Supermarket cafés – all human life is there, isn’t it?
Truthfully, they’re not places I usually visit as I like to support independents, but I had a recall on my car so had half-an-hour or so to waste in an out-of-town location so had little option.
As I sat nursing my ‘mocha’ – actually it tasted like all the contents of the drinks machine emptied into one cup, but adding sugar and stirring vigorously made it just about drinkable – I took a look round at the other occupants on this cold Friday afternoon.
An elderly couple had come in for their fish and chips.
A great discussion ensued as they decided who was going to put the number card in the holder so the assistant knew at which table they were seated.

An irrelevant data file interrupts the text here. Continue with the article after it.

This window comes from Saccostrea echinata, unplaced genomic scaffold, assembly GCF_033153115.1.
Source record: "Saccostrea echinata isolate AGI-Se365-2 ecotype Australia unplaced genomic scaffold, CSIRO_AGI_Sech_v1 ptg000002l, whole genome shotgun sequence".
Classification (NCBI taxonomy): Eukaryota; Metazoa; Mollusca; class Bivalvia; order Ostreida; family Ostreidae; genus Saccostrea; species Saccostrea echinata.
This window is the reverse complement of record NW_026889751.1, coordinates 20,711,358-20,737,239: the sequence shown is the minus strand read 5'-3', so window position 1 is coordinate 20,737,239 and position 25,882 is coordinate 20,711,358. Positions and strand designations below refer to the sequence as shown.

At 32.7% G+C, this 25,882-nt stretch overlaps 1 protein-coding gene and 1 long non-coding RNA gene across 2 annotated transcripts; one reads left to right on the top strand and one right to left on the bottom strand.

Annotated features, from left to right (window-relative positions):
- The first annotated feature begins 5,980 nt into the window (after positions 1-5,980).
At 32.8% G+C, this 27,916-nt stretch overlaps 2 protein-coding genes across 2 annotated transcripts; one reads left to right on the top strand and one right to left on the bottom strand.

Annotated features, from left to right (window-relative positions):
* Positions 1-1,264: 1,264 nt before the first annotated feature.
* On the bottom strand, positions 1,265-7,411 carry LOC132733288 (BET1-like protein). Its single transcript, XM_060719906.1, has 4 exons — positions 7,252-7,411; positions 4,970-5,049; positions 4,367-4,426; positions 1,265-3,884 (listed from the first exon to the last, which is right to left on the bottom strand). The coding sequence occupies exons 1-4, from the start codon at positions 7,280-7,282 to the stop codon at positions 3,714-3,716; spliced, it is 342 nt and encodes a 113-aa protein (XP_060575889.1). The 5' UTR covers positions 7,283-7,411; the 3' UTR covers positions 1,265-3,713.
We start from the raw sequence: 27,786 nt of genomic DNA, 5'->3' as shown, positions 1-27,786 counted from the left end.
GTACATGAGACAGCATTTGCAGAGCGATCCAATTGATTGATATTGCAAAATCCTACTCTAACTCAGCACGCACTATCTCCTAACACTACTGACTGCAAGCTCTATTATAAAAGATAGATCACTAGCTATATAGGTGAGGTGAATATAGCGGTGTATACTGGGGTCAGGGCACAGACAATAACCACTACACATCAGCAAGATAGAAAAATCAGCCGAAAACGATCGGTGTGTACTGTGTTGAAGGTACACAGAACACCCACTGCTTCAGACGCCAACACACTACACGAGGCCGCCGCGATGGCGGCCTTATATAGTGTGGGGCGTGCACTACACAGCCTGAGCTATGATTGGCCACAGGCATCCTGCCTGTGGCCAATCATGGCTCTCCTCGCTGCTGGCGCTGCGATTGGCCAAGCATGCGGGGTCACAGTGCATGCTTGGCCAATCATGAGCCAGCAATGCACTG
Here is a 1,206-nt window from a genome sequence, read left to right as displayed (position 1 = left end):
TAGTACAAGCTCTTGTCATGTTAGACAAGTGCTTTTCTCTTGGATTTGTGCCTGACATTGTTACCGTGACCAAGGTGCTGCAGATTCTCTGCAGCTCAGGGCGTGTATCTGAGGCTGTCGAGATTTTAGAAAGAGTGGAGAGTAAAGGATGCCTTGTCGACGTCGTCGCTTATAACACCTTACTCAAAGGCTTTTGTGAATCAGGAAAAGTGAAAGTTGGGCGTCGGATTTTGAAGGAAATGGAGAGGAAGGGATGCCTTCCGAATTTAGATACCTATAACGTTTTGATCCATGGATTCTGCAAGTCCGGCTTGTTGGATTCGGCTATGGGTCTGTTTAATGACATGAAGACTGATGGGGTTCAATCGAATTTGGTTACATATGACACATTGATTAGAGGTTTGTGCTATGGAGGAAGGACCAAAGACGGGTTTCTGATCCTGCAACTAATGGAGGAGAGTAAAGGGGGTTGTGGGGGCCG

He tried and couldn’t, so she wrestled it from his grasp, gave him a look of disdain, then triumphantly placed it in the correct position.
A young couple arrived with a child.
They had to carry a high chair from the front of the café, narrowly avoiding taking out several tables in the process.
Near me sat a mismatched couple, whispering conspiratorially and holding hands across the melamine table.
It looked for all the world like a clandestine meeting, but why you’d choose to hold it in this particular location was beyond me.
Behind me was an extended family enjoying their late lunch.
They ate happily and noisily, having selected nearly every hot meal from the menu, in an eclectic mix of taste sensations.
As I got up to leave, a smartly dressed couple entered.
They were obviously newcomers to this party, as they didn’t collect a tray and stood gazing at the drinks machine, wondering which buttons to press.
Perhaps I should have warned them about the ‘mocha’, but I walked off into the sunset to collect my car and head for home, leaving behind the supermarket café and its variety of customers.
Read more from Helen here.